(Joshua Corey’s paper from our 2013 AWP Arcadia Project panel)
 
THE MÖBIUS FIELD: EDITING THE ARCADIA PROJECT
 
Eight years ago, at another AWP Conference, in Vancouver, I took part in a panel titled “The New Nature Writing,” for which myself and four other poets presented papers on the intersections of avant-garde poetry and nature writing. My co-panelists, for the record, were Jonathan Skinner, Karen Leona Anderson, Sally Keith, and Richard Greenfield. It was sometime after this panel that my future co-editor, G.C. Waldrep, began to nudge me about the possibility of editing an anthology of poems in this vein. He identified a small but resonant constellation of innovative contemporary poets whose work was engaged, sometimes from surprising and slanted angles, with the legacy of Romantic nature poetry. I became excited when I realized that for every poet he could name who was engaged in such a project, I could name two more; and then he thought of more, and more. Before I knew it, he had persuaded me that we should work together on this anthology of what we eventually dubbed “postmodern pastoral.” And so the idea for The Arcadia Project was born.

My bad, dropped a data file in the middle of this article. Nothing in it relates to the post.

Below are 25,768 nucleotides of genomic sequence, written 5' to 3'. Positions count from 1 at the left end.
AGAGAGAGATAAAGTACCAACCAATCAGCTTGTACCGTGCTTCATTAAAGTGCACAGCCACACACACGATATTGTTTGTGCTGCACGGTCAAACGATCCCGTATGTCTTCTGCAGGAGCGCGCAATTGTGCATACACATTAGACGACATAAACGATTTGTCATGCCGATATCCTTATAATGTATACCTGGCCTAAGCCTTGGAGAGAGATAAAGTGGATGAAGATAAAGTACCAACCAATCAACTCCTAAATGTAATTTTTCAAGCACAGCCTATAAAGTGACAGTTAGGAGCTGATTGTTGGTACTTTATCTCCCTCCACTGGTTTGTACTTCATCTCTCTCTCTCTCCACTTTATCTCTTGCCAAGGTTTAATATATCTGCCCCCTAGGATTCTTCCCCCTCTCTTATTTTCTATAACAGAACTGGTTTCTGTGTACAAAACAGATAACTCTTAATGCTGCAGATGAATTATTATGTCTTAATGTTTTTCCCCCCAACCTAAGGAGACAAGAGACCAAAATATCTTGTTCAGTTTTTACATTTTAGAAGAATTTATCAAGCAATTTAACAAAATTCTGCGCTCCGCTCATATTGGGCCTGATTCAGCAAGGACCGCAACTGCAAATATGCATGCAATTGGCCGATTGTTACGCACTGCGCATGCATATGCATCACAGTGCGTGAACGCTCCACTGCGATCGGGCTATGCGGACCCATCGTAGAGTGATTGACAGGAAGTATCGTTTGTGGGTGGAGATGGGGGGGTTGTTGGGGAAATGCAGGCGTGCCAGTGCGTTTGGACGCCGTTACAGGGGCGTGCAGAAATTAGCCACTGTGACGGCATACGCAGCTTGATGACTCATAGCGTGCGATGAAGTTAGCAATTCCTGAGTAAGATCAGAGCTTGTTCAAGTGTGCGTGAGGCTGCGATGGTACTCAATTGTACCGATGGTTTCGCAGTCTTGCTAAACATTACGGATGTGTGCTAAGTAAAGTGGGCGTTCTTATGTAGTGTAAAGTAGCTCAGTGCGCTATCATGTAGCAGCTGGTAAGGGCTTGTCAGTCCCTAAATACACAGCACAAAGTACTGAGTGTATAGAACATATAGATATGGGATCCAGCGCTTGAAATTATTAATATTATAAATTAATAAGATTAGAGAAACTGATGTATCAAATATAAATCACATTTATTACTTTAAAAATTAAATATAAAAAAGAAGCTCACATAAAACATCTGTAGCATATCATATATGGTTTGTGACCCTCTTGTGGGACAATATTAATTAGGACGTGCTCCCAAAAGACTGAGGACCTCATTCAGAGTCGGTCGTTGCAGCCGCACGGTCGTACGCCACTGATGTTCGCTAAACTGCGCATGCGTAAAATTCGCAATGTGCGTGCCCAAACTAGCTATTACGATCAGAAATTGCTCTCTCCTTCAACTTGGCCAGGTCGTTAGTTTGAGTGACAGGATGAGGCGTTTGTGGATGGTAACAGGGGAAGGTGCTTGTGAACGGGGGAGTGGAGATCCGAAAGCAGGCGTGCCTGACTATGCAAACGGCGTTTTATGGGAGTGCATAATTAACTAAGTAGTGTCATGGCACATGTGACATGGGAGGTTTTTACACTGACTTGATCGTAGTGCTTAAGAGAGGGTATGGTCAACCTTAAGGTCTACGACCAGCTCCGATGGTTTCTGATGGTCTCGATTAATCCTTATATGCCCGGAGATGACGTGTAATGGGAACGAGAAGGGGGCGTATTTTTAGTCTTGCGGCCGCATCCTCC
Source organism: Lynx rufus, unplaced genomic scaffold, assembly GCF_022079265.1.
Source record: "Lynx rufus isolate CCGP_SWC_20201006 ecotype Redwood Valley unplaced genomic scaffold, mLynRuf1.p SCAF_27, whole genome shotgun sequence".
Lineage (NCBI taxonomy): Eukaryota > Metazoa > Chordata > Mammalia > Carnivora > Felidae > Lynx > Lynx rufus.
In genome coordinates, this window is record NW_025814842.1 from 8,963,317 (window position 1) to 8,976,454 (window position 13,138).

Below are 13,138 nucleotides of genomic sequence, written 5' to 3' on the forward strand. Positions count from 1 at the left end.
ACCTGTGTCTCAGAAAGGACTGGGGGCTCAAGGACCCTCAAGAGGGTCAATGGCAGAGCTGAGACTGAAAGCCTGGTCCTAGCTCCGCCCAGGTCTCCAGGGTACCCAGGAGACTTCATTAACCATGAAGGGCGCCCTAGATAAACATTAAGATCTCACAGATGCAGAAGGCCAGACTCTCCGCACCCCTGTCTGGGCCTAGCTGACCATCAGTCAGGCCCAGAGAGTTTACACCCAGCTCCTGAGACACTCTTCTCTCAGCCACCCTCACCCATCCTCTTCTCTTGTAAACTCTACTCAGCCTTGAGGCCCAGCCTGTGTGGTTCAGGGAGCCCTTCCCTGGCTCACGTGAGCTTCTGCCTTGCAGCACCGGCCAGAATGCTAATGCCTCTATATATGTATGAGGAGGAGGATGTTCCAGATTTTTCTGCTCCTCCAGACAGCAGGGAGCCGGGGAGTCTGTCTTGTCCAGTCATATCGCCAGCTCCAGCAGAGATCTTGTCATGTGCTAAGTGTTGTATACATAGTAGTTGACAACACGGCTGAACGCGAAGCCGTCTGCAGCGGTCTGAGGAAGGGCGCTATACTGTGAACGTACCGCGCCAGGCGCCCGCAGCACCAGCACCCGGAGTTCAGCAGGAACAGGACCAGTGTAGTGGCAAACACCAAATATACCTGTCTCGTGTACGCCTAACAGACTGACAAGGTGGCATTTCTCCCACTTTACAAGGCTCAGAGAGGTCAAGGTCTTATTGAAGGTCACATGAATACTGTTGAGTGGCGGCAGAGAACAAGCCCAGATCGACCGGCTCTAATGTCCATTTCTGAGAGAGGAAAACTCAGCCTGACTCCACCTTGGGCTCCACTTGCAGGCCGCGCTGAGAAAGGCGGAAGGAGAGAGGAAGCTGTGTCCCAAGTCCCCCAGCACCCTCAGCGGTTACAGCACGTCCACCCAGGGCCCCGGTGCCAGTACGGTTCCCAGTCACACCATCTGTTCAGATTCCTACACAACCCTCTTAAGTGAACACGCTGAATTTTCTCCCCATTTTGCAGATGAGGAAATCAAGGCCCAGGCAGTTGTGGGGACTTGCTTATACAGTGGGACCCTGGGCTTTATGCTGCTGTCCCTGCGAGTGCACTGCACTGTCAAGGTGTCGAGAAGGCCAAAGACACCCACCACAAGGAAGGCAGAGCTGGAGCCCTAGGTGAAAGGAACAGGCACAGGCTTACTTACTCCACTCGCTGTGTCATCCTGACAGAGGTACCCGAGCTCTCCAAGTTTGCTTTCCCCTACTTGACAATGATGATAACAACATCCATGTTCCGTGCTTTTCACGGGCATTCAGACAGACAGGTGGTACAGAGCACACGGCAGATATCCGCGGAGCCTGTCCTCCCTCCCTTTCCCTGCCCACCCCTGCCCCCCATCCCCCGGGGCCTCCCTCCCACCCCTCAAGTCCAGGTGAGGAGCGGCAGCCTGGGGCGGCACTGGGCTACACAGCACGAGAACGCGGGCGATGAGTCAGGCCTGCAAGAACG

Naturally I had no idea what I was getting myself into. We spent the next several years reading hundreds of poems and dozens of books by an increasingly diverse assemblage of poets. When we had worked out what we thought might compose the core of the book, and after we had received a commitment from Janet Holmes, our publisher at Ahsahta Press, we issued an open call for submissions, and received hundreds more poems, most of them excellent, which renovated and transformed our notions of what was anthologically possible. We did set a few boundaries: we restricted ourselves to poems written in English on this continent, which in practice meant the United States and Canada. We also decided that our anthology would not be primarily historical or concerned with establishing a lineage for postmodern pastoral: we selected no poems that had been first published before 1995. We wanted a snapshot of the ecopoetic now, of post- and postmodern and anti- and avant-pastoral poems written in the consciousness of environmental emergency that constitutes our present tense. Then there was that word “pastoral” itself. Why persist in using that term, when fresher language is ready to hand? The up-and-coming term now is “ecopoetics,” which was the subject of an energizing conference in Berkeley just a couple of weeks ago: a broad term that has become a big tent for poets whose work engages with the more-than-human world but that for the most part disavows Romantic attitudes toward what we used to call “Nature.” Why then do we still need “pastoral” to kick around?